Chassis ’06’ was used as an uprated B-specification spare team car in early 1992 GPs, having been reworked by designer Mike Coughlan to accept the Ilmor V10 engine in place of the Honda V10. Drivers were Andrea de Cesaris and Olivier Grouillard. Chassis ’06’ was the team spare in South Africa, Mexico, Spain, Imola, Monaco, Canada and France – seven GPs in all but un-raced that year it seems.
The former owner acquired the car as part of a private collection, purchased in 2003. ’06’ is presented today as an engine-less rolling car for display purposes only.
The 1991 race results for ‘020-06’ are as follows:
Canadian GP – Satoru Nakajima – q.12 – 10th and last runner
Mexican GP, Mexico City – Satoru Nakajima – q.13 – 12th and last runner
French GP, Magny-Cours – Satoru Nakajima – q.18 – Rtd, spun off 12 laps
British GP, Silverstone – Satoru Nakajima – q.15 – 8th
German GP, Hockenheim – Satoru Nakajima – q.13 – Rtd, 26 laps gearbox
Hungarian GP, Budapest – Satoru Nakajima – q.14 – 15th
Belgian GP, Spa-Francorchamps – Satoru Nakajima – q.22 – Rtd, slid off lap 7
Italian GP, Monza – Stefano Modena – q.13 – Rtd, engine 32 laps
Portuguese GP, Estoril – Stefano Modena – q. 12 – Rtd, engine, 56 laps
Spanish GP, Barcelona – Stefano Modena – q.14 – 16th
Japanese GP, Suzuka – Satoru Nakajima – q.15 – Rtd, suspension 30 laps
Australian GP, Adelaide – Satoru Nakajima – q.24 – Rtd, collision, 4 laps
• Used throughout the 1991 Grand Prix season
• Originally fitted with the Honda RA101E V10 engine
• Updated to ‘B’ specification in 1992 (Ilmor V10 engine)
• Engine-less ‘show car’ for display purposes only
For many years a successful team owner active in lower formulae, during which time he discovered future World Champion, Jackie Stewart, Ken Tyrrell arrived in Formula 1 as a team principal in 1968 running the Ford Cosworth DFV-powered Matra MS10 for Stewart and Johnny Servoz-Gavin. Incorporating lessons learned with the MS10, Matra’s next effort – the MS80 – proved good enough to bring Stewart his first Drivers’ World Championship in 1969. With Matra determined to use their own V12 engine, and Tyrrell determined to keep the DFV, he had no option to build his own chassis for 1970: the Tyrrell 001. There would be two more World Championships for Stewart and Tyrrell: 1971 (with 003) and 1973 (with 006) before the Scot retired at the end of the ’73 season, his decision influenced by the death of his teammate, François Cevert. There would be many more Grand Prix victories over the years but Tyrrell would never scale such heights again.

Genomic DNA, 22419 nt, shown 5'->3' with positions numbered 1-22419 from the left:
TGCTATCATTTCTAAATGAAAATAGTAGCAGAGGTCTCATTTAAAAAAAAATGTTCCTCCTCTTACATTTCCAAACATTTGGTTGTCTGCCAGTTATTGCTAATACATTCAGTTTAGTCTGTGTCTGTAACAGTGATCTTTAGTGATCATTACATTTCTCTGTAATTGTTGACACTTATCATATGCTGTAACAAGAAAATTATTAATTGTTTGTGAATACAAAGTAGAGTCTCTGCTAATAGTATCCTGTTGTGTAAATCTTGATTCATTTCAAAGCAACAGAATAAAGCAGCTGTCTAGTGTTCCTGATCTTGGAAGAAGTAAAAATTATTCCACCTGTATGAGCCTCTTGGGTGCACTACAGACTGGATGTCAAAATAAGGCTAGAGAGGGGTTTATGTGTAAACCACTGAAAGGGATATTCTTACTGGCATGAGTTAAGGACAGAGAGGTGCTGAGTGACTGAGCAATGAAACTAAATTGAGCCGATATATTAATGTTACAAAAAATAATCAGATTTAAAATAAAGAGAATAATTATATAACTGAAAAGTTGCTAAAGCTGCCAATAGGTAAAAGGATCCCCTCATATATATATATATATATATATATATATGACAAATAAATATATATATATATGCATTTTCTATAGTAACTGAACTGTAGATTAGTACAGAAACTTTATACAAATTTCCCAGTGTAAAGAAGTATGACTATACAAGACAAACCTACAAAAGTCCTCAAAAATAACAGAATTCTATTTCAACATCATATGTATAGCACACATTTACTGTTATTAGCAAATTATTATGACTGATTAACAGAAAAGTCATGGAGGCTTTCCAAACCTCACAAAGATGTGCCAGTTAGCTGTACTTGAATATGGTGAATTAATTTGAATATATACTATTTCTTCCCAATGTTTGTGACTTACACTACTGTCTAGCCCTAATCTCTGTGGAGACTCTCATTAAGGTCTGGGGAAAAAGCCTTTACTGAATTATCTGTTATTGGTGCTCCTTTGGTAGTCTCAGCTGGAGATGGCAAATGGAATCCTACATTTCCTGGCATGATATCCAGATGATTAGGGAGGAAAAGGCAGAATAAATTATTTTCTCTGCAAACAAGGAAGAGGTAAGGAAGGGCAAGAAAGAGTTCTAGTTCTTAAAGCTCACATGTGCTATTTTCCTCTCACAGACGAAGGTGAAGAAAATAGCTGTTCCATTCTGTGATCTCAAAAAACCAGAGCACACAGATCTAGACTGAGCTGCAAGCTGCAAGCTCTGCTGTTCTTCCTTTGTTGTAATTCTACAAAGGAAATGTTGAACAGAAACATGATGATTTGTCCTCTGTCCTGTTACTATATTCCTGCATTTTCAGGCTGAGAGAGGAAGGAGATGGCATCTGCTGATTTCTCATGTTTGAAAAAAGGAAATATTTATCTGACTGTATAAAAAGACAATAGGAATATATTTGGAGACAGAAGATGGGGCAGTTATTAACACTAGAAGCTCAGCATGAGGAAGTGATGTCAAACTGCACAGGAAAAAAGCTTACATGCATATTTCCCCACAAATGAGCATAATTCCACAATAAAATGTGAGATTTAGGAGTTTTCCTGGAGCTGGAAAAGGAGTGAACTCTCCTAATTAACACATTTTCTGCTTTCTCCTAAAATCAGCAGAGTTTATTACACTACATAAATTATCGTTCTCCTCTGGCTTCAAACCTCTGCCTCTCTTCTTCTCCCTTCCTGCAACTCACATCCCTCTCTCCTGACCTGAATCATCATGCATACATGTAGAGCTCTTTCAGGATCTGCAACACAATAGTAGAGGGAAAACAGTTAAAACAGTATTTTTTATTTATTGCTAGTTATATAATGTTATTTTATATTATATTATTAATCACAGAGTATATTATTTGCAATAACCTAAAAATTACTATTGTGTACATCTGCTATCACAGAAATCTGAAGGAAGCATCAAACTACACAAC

1998 was the last season that a Formula 1 car ran under the Tyrrell name, the team having changed hands in 1997. Tyrrell’s purchaser was British American Tobacco, which sold the team on to its engine partner Honda after a few years. Disappointed by a lack of success, Honda parted with the team in a management buyout at the end of 2008. Re-branded as Brawn GP for 2009, the under-funded team miraculously achieved immediate success, with Jensen Button winning the Drivers’ World Championship. Brawn GP also won the Constructors’ Championship that year. The current Mercedes-AMG F1 team is the owner of what was once Tyrrell.
The car offered here is an example of the Tyrell 020, newly introduced for 1991. The 020 was a development of the preceding 019, designed by Dr Harvey Postlethwaite and Jean-Claude Migeot. 019 featured an unusually high nose, the adoption of which enabled the chassis to develop greater downforce; within a few years all F1 cars would go down the ‘high nose’ route. 019 had been powered by the Cosworth DFR V8, but when new driver signing Satoru Nakajima brought a Honda engine contract with him for 1991, it necessitated a redesign to accommodate the Japanese V10: the 020, designed by Postlethwaite and George Ryton.
In the 020’s debut year, Nakajima’s teammate Stefano Modena scored a season’s best 2nd place finish at the Canadian GP; however, for that race the teams and drivers only got half points. The 020 scored a total of 12 points in 1991, taking Tyrell to 6th place in the Constructors’ Championship. For the 1992 season, the 020 was further developed as the Ilmor V10-powered 020B. Tyrrell also had new drivers: Olivier Grouillard and Andrea de Cesaris. The team finished the season with 8 points and 6th place. For the 1993 championship the 020 was revamped yet again as the 020C, on this occasion with a Yamaha V10 as the power unit. De Cesaris was joined by Ukyo Katayama. No points were scored in 1993, despite the 020C being replaced by the 021 midway through the season.